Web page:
US 4344247 A
An otterboard and a method of manufacturing an otterboard are disclosed wherein the otterboard is comprised of a plate member, a shoe member and a sole plate. The shoe member is formed of a tough wear resistant material and attached to a bottom side of the plate member. The sole plate is made of a hardenable steel and has a bottom side with grooves formed therein for receiving inserts of a hard wear resistant material. The method of manufacturing the otterboard includes the step of electro-discharge machining the shoe member so that the sole plate may be connected to the shoe member.
1. An otterboard for use in trawling and comprising; a plate member with means thereon for connecting to a trawling net and also having means for connection to a tow line so as to be towed through the water, a shoe member comprised of an austenitic manganese wear resistant steel material and releasably attached to a bottom side of said plate member, and a substantially rectangular steel sole plate having a bottom side with longitudinal grooves formed therein and segmented inserts comprised of cemented hard metal carbide material held in said grooves.
2. An otterboard according to claim 1 in which said rectangular piece of steel is comprised of a hardenable steel material.
3. An otterboard according to claim 2 which further comprises bolt means releasably connecting said sole plate to said shoe member, said bolt means extending through holes formed in said shoe member.
4. The method of making an otterboard comprising the steps of forming an elongate shoe member out of a tough wear resistant austenitic manganese steel, electrodischarge machining bolt holes through said shoe material, grooving the bottom of a sole plate and placing segmented inserts comprised of cemented hard metal carbide material in the grooves and bolting said sole plate to said shoe member, and releasably attaching said shoe member and sole plate to the bottom of a plate member forming the main part of the otterboard.
5. The method according to claim 4 which further includes making the sole plate by grooving a bottom side of a piece of hardenable machinable steel and placing hard wear resistant inserts in the grooves.
6. The method according to claim 5 which further includes placing the grooves along the longitudinal outer edges of the piece of hardenable machinable steel.
7. The method according to claim 5 which further includes brazing said inserts in said groove.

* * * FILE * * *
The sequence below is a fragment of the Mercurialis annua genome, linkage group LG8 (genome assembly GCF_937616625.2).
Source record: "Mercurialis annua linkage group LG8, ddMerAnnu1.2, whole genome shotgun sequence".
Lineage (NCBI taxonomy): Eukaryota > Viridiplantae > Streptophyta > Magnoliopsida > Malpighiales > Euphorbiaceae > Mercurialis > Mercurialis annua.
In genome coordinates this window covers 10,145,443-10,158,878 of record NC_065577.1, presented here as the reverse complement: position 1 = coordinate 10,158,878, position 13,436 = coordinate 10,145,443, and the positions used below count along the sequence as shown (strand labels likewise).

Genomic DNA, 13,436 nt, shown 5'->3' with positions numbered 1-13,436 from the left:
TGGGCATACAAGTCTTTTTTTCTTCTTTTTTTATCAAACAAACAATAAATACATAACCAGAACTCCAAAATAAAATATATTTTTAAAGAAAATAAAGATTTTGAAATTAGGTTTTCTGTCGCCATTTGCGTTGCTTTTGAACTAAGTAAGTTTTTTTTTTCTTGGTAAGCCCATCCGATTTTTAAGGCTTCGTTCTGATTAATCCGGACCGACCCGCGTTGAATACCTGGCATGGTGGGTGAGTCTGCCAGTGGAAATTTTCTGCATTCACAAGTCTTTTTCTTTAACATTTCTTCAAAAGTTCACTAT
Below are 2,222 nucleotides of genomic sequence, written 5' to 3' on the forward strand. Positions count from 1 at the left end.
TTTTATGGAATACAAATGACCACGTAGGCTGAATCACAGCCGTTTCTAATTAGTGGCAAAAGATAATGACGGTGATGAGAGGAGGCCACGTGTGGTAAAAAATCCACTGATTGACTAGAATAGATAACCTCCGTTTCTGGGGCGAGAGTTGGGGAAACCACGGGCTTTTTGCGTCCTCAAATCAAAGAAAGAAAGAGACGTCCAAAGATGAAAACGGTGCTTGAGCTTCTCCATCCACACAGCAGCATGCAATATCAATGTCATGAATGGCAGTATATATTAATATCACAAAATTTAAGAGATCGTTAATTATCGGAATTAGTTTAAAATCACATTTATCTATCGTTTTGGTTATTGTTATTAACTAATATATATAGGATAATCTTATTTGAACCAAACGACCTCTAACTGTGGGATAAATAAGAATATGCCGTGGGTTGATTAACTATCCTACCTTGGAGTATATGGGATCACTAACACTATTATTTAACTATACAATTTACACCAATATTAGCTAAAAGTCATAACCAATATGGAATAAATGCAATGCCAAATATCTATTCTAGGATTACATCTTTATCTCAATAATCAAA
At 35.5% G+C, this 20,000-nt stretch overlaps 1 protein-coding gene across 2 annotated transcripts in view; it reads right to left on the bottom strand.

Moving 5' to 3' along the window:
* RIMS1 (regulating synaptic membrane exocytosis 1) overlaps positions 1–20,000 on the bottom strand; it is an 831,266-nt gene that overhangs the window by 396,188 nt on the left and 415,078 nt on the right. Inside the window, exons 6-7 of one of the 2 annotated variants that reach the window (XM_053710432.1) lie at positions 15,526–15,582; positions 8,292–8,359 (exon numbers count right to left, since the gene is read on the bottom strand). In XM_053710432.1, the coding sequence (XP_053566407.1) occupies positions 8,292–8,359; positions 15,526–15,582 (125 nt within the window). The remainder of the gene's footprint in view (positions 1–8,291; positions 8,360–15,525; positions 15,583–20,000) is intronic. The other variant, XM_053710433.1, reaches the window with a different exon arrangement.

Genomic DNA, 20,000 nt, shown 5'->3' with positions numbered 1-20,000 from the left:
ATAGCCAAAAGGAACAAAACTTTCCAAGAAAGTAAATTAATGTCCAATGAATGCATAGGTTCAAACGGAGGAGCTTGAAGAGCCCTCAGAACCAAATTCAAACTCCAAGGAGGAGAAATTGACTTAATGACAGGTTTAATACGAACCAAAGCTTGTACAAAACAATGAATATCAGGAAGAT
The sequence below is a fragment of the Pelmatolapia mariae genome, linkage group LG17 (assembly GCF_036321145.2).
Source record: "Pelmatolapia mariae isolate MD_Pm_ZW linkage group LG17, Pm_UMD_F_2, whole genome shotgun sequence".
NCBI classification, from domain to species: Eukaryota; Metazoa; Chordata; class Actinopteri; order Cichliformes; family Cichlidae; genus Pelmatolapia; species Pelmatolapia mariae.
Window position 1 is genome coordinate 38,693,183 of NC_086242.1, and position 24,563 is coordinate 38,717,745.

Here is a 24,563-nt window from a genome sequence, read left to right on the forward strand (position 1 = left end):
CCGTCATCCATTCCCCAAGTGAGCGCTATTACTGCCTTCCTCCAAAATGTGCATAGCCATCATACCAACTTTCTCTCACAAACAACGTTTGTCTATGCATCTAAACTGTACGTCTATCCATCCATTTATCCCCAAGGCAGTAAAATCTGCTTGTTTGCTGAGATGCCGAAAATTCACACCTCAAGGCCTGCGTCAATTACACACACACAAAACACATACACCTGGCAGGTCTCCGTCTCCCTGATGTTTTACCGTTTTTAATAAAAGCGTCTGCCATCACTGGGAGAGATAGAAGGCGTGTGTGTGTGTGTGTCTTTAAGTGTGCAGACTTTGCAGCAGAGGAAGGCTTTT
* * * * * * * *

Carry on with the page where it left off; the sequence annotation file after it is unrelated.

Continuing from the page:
The present invention deals with otterboards which are used in trawling operations.
Otterboards serve two main purposes, they keep the nets on the bottom of the sea bed and they are kept skewed slightly outwardly as they are towed so as to keep the net open when trawling. Typically, otterboards weigh about 1400 to 1500 pounds and a "channel shoe" up to approximately nine inches thick is welded to the bottom portion of the otterboard.
The channel shoe is usually made from a tough manganese type steel so as to withstand the abrasive sea bottom encountered when trawling.
According to the present invention, a more wear resistant otterboard is proposed and comprises a plate member adapted on one end for connection to a net and also adapted to be connected to a tow line so as to be towed through the water.
On the bottom portion of the plate member, an elongate shoe member is releasably attached and is comprised of a tough wear resistant material, preferably, an austenitic manganese steel. On a bottom side of the shoe member, a sole plate is releasably attached and is, preferably, comprised of a hardenable machinable steel strip with grooves formed in its bottom side. Inserts of a hard wear resistant material, preferably, a cemented hard metal carbide, such as tungsten carbide, are placed in said grooves and fixedly held therein such as by brazing.
The sole plate is preferably constructed having two grooves formed along the longitudinal outer edges of the bottom side of the plate. Plow bolts are used for releasably attaching the sole plate to the shoe member and extend upward through the middle of the sole plate. The sole plate may also be welded to the bottom of the shoe member.
The preferable method of construction of the otterboard involves electro-discharge machining vertical holes in the shoe member to allow the plow bolts to be bolted on a lap portion of the shoe member.
It is an object of the present invention to provide longer lasting, more wear resistant construction of an otterboard.
It is a further object of the present invention to provide easily replaceable wear parts to simplify repair and refurbishment of otterboards.